Law & Principles
Ray Carter | May 25, 2023
In free-speech win, House sustains governor’s veto
Gov. Kevin Stitt’s veto of legislation that would have reduced Oklahomans’ protections against frivolous lawsuits based on free-speech activity has been sustained by members of the Oklahoma House of Representatives.
A “strategic lawsuit against public participation,” commonly referred to as a SLAPP lawsuit, is typically filed to drain the financial resources of individuals and groups engaged in free-speech activity. Those filing the lawsuits seldom have a realistic expectation of a court victory but can use the lengthy court proceedings to cause financial harm to public-policy opponents and deter them from engaging in public debate.
As a result, Oklahoma and a majority of U.S. states have “anti-SLAPP” laws that impose significant penalties on individuals or groups that file harassment lawsuits in an effort to deter free-speech activity.
Under the Oklahoma Citizens Protection Act, the state’s anti-SLAPP law, a defendant sued for defamation who wins a motion to dismiss by asserting a First Amendment privilege recovers costs and attorney fees from the entity that filed the harassment lawsuit—and the law requires that the party that filed the harassment lawsuit must pay a sanction “sufficient to deter” similar legal harassment in the future.
House Bill 1236 removed the requirement for courts to impose those penalties.
In his veto message for HB 1236, Stitt noted that the Oklahoma Citizens Participation Act “is designed to deter lawsuits intended to chill Oklahomans’ right of free speech, right to petition, and right of association.”
“Currently, defendants who secure dismissal of lawsuits under the Act are entitled to mandatory costs, attorney fees, other expenses, and potential sanctions,” Stitt wrote. “The Bill would make discretionary what is now mandatory. Such a change would undermine the Act’s purpose, ensuring a greater frequency of frivolous lawsuits against Oklahomans exercising free speech.”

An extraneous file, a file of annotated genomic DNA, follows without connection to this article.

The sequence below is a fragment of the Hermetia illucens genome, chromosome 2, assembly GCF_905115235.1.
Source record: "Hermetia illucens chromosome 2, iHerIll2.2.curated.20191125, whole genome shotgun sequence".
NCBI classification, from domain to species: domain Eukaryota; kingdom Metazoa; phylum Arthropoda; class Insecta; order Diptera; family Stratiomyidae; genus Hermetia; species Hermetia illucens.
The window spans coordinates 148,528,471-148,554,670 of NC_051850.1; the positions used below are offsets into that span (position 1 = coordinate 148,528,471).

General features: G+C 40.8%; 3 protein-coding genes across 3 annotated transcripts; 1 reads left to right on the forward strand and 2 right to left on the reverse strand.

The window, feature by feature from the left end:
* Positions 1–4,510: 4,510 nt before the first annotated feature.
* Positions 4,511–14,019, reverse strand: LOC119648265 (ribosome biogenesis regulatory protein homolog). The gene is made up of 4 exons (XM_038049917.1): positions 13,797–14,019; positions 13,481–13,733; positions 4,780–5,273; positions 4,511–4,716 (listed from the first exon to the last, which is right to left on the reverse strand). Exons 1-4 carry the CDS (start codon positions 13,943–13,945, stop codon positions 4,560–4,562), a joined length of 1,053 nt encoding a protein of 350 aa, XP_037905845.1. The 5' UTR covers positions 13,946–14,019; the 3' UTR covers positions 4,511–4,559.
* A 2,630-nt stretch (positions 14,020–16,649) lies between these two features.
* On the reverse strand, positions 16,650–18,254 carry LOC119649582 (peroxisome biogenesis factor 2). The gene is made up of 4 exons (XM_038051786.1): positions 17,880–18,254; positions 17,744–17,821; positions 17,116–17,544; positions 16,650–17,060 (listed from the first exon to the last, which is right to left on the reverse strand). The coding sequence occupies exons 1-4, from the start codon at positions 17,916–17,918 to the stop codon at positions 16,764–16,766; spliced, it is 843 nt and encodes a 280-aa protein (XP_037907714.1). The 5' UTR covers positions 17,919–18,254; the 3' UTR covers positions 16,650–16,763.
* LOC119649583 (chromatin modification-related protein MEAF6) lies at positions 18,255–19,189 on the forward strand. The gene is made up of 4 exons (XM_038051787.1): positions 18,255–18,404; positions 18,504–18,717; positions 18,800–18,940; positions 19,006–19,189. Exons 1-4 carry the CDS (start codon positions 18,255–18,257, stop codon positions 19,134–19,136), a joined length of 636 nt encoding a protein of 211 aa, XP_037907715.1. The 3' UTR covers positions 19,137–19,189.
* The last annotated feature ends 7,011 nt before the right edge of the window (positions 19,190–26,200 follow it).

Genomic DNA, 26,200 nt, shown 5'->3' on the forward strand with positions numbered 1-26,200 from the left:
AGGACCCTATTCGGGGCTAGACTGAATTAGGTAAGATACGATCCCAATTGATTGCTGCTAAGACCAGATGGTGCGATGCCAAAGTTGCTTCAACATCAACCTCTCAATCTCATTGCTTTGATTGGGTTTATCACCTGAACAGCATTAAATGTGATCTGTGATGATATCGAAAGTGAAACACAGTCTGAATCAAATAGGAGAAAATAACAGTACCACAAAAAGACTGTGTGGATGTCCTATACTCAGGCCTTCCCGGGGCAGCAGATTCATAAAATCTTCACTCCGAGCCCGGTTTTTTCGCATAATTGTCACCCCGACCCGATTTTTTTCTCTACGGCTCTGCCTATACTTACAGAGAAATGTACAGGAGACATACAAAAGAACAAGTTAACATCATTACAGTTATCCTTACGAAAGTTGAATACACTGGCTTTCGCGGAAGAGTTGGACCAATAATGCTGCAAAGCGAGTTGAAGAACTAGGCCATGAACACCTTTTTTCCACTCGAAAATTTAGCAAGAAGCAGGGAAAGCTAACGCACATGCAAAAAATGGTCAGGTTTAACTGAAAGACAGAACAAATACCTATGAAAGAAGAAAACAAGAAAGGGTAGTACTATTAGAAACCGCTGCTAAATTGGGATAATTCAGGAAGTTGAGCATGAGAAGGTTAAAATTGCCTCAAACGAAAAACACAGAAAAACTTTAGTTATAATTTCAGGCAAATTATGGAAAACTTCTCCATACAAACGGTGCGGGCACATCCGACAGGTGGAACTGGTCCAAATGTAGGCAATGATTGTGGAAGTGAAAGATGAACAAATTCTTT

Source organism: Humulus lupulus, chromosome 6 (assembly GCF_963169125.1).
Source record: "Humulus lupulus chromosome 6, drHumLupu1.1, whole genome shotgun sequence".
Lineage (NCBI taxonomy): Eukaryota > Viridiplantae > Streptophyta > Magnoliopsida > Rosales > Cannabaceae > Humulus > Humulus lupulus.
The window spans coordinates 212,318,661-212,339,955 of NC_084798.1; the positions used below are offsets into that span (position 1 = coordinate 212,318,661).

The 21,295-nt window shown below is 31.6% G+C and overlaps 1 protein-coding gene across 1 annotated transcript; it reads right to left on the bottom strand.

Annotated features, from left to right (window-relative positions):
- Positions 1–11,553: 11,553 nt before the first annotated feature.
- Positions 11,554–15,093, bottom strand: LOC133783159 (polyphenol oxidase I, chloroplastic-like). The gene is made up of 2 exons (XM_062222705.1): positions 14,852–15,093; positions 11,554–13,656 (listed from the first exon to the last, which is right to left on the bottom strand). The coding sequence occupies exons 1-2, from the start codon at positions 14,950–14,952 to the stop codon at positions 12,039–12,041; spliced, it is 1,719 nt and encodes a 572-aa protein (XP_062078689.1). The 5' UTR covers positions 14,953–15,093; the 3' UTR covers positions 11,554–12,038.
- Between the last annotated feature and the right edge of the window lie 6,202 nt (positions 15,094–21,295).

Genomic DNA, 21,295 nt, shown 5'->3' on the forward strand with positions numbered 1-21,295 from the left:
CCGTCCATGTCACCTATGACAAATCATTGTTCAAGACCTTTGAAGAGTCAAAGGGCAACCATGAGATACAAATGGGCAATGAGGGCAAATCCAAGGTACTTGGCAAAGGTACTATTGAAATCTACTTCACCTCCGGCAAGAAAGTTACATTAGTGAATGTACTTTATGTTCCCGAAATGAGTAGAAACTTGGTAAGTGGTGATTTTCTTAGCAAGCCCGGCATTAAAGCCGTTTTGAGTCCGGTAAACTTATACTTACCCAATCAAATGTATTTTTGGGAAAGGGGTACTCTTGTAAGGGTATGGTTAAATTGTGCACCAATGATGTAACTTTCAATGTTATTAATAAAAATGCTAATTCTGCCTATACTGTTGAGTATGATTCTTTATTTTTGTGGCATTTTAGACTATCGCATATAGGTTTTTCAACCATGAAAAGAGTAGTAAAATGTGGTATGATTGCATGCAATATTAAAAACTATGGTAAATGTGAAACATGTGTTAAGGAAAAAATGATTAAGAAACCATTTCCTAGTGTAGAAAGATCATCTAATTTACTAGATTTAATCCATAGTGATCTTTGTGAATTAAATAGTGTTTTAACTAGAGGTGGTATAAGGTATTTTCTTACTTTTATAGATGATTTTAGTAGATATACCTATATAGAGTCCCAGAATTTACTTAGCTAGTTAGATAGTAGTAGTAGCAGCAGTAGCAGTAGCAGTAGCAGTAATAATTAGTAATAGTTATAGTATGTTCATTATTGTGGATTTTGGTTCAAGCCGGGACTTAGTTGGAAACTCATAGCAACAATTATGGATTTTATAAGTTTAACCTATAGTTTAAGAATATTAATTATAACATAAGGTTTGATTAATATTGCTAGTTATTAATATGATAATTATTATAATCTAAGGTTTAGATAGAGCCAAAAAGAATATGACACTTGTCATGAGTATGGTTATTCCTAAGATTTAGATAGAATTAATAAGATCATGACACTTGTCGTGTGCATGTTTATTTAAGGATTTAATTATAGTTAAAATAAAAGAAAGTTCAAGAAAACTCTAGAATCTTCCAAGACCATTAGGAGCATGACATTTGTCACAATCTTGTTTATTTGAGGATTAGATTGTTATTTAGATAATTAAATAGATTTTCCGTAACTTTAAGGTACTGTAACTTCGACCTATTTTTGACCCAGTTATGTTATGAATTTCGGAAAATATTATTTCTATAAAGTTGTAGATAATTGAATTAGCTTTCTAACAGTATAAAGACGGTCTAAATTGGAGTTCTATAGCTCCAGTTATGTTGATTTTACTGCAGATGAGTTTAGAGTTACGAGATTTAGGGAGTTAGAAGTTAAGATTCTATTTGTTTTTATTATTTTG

Stitt’s veto of HB 1236 drew support from a wide range of groups across the political spectrum, including ACLU Oklahoma and the Oklahoma Council of Public Affairs.
National organizations also supported Stitt’s veto, including the National Coalition Against Censorship, the Foundation for Individual Rights and Expression, Center for Biological Diversity, National Taxpayers Union, Reporters Committee for Freedom of the Press, Society for Professional Journalists, James Madison Center for Free Speech, and Better Business Bureau.
The National Right to Life Committee has separately supported strong anti-SLAPP laws.
The Oklahoma Press Association also supported Stitt’s veto and urged lawmakers to sustain it.
Mark Thomas, executive vice president of the Oklahoma Press Association, wrote that the Oklahoma Citizens Participation Act “is a protection for all persons, including news media, if a meritless libel or slander lawsuit is filed against you.”
“HB 1236 changes one word in statute. It deletes the word ‘shall’ and inserts the word ‘may’ when the judge decides to award attorney’s fees and expenses,” Thomas wrote. “That small change will have a big impact. The powerful are emboldened to file ‘strategic lawsuits against public participation’ and the person/publication must think twice before it decides to fight in court. If you SHALL get your attorney fees back, you fight. If you MAY get your fees back, you must think hard about spending thousands of dollars to defend your right to free speech.”
Thomas pointed to a recent court case—in which officials with Epic Charter Schools sued former state Sen. Ron Sharp of Shawnee for libel and slander—as an example of the benefit provided by the Oklahoma Citizens Participation Act. When Sharp won, he recovered $36,000 in legal fee reimbursement and a $500,000 sanction was imposed on Epic.